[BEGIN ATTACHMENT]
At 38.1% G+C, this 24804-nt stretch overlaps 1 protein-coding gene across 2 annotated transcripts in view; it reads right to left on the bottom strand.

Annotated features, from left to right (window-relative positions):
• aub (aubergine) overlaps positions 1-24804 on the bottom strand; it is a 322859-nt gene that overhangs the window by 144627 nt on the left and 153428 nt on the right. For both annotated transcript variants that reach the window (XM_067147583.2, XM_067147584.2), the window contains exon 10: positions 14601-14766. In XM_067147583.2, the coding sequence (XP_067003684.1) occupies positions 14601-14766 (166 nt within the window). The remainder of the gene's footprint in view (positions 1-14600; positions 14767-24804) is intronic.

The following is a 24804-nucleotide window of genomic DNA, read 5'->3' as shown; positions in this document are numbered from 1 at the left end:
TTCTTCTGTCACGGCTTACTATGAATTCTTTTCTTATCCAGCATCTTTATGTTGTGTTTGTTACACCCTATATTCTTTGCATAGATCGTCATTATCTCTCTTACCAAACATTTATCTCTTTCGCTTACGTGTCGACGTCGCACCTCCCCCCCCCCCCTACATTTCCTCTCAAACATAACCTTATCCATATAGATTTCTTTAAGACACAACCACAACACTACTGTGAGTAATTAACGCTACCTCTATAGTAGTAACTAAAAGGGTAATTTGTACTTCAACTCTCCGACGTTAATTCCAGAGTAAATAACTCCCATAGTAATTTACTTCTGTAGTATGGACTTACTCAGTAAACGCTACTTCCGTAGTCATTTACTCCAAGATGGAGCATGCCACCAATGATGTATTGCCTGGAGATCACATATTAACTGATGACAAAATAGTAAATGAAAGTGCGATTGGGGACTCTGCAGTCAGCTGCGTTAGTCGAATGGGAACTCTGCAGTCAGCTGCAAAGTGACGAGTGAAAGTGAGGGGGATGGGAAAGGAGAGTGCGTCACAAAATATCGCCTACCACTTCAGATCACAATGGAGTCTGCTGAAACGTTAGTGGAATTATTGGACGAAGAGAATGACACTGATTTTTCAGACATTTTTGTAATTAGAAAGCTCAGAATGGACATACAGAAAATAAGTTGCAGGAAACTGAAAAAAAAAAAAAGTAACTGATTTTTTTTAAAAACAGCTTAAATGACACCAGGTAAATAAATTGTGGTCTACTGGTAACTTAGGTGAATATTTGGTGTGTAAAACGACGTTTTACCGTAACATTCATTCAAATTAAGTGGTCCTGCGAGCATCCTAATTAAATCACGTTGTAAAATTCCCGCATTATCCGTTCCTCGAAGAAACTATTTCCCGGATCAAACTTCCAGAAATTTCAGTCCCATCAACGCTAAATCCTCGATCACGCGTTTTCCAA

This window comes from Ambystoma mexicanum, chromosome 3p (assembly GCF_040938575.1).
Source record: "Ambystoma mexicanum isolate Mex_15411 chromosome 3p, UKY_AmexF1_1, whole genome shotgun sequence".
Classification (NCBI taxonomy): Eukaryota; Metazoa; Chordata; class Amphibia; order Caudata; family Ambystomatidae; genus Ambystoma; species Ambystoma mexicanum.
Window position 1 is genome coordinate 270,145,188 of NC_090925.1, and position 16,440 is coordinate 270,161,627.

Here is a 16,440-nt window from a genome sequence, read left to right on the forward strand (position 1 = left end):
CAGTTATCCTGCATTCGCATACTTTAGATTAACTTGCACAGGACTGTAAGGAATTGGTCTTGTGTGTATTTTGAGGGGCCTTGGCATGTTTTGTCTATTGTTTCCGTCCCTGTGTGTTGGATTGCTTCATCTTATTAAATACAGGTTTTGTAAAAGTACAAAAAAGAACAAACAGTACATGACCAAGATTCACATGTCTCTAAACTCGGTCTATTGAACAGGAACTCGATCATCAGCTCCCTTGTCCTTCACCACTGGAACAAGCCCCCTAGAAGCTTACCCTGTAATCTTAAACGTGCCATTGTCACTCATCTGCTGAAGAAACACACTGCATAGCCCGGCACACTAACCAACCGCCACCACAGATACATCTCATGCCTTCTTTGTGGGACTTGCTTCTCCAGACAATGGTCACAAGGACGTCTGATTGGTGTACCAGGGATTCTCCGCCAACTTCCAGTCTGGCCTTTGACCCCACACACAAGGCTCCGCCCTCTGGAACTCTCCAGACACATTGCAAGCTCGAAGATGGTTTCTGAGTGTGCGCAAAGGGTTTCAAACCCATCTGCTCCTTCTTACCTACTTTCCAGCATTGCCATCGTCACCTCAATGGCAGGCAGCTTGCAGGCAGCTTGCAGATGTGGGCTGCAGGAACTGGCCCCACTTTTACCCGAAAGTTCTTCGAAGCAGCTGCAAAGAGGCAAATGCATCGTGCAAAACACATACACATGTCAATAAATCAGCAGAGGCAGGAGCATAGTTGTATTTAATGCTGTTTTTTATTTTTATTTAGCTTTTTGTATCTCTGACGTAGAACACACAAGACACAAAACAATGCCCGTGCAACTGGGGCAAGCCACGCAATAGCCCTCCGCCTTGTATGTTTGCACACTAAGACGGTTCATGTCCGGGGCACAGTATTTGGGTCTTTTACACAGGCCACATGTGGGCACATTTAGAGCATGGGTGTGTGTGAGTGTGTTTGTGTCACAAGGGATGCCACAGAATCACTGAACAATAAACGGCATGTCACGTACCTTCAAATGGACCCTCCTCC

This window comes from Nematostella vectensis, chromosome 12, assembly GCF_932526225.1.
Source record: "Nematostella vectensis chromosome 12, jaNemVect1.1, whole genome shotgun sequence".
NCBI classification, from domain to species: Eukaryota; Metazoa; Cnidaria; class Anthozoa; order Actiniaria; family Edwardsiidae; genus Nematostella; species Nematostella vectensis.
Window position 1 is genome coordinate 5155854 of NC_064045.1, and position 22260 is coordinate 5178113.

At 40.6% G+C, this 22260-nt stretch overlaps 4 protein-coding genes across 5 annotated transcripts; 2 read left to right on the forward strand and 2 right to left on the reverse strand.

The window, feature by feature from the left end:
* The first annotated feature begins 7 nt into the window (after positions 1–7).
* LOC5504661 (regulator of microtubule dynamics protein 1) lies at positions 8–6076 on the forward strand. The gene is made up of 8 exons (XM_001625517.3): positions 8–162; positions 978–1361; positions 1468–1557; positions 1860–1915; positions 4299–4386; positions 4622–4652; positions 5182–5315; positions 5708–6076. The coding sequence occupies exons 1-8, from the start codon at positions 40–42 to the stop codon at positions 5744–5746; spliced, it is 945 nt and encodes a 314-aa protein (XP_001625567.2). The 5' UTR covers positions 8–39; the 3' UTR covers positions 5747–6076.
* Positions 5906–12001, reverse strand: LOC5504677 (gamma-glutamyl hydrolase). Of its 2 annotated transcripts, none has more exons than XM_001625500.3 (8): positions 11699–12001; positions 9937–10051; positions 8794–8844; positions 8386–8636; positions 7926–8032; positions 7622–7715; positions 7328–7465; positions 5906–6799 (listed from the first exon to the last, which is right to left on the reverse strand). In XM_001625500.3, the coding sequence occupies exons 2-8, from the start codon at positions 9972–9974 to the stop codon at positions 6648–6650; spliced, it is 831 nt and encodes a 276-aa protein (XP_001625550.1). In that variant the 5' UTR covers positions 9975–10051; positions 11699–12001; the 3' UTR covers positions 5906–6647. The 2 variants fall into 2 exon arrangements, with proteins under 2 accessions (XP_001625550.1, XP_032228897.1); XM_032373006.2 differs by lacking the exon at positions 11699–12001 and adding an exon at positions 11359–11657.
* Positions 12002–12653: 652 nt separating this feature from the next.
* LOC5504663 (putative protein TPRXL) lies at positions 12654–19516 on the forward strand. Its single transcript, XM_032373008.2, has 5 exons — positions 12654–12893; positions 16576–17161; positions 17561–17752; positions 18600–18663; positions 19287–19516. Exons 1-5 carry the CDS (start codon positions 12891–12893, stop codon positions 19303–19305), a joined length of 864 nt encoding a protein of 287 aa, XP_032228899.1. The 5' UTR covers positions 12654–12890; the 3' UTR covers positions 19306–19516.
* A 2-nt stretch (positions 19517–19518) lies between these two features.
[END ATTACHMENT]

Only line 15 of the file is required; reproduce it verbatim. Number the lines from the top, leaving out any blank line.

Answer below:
Window position 1 is genome coordinate 5155854 of NC_064045.1, and position 22260 is coordinate 5178113.